The world is not exactly a sterile place: we're constantly surrounded by bacteria, fungi and viruses everywhere from our phones to door handles. However, researchers have discovered that they are collecting on our cash, and could be making us sick.
We already knew germs spread relatively easily through touch, whether we use the same doors, or shake hands with one another. We also pick up germs when we handle money.
Scientists have now discovered, however, that money doesn't just pick up and spread germs from person to person. It also picks up bacteria from any surfaces it touches. If you put cash through a vending machine, or it goes into a tip jar or till, it is picking up germs from the mechanism of the machine, the jar, the till, and the other money it nestles in beside.
And the bacteria and viruses lurking on cash, ready to spread, are horrifying. In fact, a separate study from Queen Mary University of London in 2012 found that 26% of bank notes and 47% of credit cards carry high levels of bacteria - and some carry more germs than the average toilet seat.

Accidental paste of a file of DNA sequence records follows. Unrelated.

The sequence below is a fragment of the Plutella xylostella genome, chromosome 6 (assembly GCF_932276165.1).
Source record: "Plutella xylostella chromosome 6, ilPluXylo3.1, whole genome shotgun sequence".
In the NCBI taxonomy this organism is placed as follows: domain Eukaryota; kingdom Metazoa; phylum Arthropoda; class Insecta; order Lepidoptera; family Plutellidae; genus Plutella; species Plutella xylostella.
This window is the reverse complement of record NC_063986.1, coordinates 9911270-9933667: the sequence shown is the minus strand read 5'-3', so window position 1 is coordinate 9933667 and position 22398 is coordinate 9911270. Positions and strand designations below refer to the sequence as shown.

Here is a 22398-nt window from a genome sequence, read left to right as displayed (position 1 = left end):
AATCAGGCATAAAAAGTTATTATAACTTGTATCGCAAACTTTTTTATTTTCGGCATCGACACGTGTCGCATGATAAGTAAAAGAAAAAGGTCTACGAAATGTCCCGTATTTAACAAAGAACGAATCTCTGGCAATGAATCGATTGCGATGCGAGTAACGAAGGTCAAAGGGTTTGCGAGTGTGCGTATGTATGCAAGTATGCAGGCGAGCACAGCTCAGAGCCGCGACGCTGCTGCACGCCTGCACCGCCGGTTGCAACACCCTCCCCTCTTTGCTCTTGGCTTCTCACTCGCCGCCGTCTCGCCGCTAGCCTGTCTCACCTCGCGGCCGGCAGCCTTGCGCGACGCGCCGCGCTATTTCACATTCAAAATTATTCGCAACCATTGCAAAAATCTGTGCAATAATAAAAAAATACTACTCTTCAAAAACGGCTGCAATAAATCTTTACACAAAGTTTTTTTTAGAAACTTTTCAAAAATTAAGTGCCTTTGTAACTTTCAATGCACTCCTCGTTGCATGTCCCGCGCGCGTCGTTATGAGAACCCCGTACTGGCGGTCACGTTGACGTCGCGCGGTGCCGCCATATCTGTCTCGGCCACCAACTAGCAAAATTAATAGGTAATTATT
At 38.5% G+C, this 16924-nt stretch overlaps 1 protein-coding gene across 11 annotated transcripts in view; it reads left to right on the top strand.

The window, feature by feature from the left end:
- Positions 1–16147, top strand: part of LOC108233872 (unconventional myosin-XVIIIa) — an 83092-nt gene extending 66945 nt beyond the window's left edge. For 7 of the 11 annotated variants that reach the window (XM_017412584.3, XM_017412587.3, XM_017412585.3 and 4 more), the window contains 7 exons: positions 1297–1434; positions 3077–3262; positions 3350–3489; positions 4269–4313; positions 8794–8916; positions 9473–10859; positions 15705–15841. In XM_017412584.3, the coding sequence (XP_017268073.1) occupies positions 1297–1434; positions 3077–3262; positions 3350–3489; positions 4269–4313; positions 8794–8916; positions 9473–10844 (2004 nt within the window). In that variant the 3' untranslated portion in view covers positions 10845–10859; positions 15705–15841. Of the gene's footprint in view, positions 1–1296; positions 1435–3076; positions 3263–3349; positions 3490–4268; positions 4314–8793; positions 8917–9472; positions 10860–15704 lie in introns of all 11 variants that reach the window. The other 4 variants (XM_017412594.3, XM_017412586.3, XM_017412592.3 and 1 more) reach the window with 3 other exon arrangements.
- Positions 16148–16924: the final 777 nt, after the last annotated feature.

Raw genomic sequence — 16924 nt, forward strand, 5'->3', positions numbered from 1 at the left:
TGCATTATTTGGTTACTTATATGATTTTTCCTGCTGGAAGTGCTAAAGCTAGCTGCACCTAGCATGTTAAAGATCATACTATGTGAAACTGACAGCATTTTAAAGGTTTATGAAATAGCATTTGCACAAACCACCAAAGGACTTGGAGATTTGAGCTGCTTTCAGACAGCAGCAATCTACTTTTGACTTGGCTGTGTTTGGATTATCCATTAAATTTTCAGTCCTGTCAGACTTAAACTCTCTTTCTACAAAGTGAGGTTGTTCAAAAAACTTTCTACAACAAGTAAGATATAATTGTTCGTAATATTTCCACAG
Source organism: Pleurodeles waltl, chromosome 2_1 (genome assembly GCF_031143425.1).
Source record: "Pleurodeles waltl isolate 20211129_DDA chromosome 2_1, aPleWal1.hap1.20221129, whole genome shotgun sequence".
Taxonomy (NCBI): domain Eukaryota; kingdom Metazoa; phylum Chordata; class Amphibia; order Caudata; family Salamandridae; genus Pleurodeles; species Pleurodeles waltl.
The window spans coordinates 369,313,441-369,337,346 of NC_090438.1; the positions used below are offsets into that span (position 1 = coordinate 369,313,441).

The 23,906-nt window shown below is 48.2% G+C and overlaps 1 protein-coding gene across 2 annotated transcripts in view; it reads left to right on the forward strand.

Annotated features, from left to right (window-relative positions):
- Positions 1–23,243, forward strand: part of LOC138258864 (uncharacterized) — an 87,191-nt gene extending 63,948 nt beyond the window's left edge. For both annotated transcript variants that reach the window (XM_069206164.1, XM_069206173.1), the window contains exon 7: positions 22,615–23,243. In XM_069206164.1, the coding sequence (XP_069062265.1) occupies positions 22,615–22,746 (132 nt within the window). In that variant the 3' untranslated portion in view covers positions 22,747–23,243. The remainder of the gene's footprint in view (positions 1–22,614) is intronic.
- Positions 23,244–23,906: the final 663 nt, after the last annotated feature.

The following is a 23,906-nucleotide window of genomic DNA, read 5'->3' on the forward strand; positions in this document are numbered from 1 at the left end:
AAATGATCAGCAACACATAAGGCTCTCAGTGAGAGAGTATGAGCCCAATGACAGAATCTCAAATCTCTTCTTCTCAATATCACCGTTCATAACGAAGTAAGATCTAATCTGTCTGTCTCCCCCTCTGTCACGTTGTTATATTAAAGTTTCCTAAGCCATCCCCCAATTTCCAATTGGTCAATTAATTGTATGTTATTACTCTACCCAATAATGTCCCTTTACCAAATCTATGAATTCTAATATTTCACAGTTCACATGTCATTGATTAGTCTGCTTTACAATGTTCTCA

The researchers studied 200 notes and 45 credit cards and even found E.coli on some of the notes. Another study in Switzerland found that if a bank note is contaminated with the flu virus, it can survive on the note for up to 17 days, while the Novovirus can stay on a note for up to a fortnight.
The worst offenders are the £20 notes, because these last longer in circulation than smaller denominations, so change hands more and are carried around for longer, picking up germs.
The good news, however, is that plastic bank notes - like the new £5 and the forthcoming £10, are far cleaner than cotton notes. They are three times more hygienic, and bacteria is far less likely to survive on them. In the long term, therefore, our notes will end up less disgusting.
For now, at least, it's a good idea to wash your hands after handling money.